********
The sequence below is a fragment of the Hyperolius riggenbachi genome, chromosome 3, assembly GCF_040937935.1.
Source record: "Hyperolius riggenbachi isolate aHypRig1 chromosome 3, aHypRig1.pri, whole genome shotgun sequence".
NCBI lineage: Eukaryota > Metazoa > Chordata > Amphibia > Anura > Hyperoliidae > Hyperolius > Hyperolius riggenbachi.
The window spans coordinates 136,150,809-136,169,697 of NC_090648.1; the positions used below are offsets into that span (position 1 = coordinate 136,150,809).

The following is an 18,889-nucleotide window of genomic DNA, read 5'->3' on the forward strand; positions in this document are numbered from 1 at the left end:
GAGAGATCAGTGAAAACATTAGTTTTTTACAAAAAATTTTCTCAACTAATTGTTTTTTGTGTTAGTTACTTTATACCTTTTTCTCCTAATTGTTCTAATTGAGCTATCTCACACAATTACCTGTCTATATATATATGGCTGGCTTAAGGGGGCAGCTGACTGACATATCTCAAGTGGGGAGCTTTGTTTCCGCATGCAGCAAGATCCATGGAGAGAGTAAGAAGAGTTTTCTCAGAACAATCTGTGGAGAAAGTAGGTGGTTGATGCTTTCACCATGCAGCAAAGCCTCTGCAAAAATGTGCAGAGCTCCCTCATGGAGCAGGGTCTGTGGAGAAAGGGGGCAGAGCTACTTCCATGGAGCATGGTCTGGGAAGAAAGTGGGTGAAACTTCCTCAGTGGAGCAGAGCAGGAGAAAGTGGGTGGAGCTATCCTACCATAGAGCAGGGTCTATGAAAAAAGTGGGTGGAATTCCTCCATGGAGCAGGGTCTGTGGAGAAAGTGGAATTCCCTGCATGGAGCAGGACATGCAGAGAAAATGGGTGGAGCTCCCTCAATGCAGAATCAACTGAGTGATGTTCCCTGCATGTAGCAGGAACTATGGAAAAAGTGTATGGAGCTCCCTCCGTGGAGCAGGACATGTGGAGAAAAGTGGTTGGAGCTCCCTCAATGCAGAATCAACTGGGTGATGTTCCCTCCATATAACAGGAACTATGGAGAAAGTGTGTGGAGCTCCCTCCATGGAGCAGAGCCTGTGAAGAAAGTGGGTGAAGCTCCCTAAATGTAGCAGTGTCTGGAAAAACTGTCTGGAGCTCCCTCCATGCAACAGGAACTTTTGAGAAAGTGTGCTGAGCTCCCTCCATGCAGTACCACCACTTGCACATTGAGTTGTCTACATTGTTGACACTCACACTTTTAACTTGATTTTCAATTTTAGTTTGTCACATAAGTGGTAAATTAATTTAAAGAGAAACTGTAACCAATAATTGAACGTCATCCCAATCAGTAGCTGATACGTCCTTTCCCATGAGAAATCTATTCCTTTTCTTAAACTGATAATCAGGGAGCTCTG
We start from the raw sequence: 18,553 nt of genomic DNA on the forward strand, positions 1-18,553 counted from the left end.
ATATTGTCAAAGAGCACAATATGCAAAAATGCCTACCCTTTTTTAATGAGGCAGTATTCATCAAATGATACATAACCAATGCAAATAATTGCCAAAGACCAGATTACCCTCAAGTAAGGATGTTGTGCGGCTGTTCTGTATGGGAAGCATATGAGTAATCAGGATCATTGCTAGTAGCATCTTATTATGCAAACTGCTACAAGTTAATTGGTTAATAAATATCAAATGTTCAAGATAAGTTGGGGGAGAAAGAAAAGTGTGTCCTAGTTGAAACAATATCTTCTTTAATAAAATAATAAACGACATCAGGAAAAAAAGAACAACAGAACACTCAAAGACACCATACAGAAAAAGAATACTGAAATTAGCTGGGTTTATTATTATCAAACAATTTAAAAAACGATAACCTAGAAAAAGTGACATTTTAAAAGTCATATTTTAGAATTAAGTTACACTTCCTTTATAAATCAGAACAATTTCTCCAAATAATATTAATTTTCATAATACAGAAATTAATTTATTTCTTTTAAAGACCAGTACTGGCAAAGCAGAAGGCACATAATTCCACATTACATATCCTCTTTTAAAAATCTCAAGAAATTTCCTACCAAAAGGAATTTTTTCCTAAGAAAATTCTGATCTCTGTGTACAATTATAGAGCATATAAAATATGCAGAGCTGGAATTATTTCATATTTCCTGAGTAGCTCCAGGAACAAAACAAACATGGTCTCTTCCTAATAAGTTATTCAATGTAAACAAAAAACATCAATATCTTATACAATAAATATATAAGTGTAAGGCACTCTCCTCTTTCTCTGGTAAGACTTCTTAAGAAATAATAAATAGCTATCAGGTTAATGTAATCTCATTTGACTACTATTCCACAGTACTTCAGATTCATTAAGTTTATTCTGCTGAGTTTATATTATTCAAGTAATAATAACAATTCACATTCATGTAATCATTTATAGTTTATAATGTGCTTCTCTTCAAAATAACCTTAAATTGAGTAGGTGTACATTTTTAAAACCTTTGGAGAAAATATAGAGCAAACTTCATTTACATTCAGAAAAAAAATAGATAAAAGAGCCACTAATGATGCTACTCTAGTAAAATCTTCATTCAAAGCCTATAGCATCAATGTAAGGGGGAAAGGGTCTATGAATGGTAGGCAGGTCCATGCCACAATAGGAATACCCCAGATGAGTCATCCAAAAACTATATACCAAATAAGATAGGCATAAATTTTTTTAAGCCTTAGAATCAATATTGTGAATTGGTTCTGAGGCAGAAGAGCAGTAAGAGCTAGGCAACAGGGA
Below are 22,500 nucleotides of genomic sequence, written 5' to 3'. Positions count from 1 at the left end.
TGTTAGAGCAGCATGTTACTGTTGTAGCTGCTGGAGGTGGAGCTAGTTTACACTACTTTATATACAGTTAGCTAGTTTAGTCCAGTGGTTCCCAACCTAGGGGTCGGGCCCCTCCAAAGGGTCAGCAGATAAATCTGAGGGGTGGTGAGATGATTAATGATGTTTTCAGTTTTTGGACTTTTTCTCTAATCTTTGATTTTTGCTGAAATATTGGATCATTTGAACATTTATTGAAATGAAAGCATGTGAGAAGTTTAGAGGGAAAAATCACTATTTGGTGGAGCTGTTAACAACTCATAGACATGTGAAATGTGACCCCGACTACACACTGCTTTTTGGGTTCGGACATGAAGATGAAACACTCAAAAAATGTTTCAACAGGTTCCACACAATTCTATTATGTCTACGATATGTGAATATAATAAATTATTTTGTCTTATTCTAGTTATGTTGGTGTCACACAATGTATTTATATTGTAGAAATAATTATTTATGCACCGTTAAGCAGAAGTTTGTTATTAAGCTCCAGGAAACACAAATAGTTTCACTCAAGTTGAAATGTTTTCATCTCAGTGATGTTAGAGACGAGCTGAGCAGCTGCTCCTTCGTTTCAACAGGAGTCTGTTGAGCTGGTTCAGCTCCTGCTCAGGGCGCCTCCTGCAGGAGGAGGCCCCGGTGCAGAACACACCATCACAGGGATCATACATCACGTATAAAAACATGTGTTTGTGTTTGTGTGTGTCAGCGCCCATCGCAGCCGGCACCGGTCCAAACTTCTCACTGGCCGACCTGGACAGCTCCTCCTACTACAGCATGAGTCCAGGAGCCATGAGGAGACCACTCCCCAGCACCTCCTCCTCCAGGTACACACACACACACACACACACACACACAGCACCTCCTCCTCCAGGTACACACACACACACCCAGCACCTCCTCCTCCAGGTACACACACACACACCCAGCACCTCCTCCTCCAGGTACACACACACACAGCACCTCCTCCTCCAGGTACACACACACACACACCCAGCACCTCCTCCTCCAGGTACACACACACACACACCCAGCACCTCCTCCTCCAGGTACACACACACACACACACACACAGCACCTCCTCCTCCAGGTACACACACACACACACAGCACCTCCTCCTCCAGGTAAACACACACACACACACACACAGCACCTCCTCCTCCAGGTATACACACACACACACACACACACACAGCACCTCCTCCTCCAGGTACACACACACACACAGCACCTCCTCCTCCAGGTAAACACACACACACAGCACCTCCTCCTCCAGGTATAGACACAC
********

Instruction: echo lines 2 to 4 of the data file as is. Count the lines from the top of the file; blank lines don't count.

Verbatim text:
Source record: "Hyperolius riggenbachi isolate aHypRig1 chromosome 3, aHypRig1.pri, whole genome shotgun sequence".
NCBI lineage: Eukaryota > Metazoa > Chordata > Amphibia > Anura > Hyperoliidae > Hyperolius > Hyperolius riggenbachi.
The window spans coordinates 136,150,809-136,169,697 of NC_090648.1; the positions used below are offsets into that span (position 1 = coordinate 136,150,809).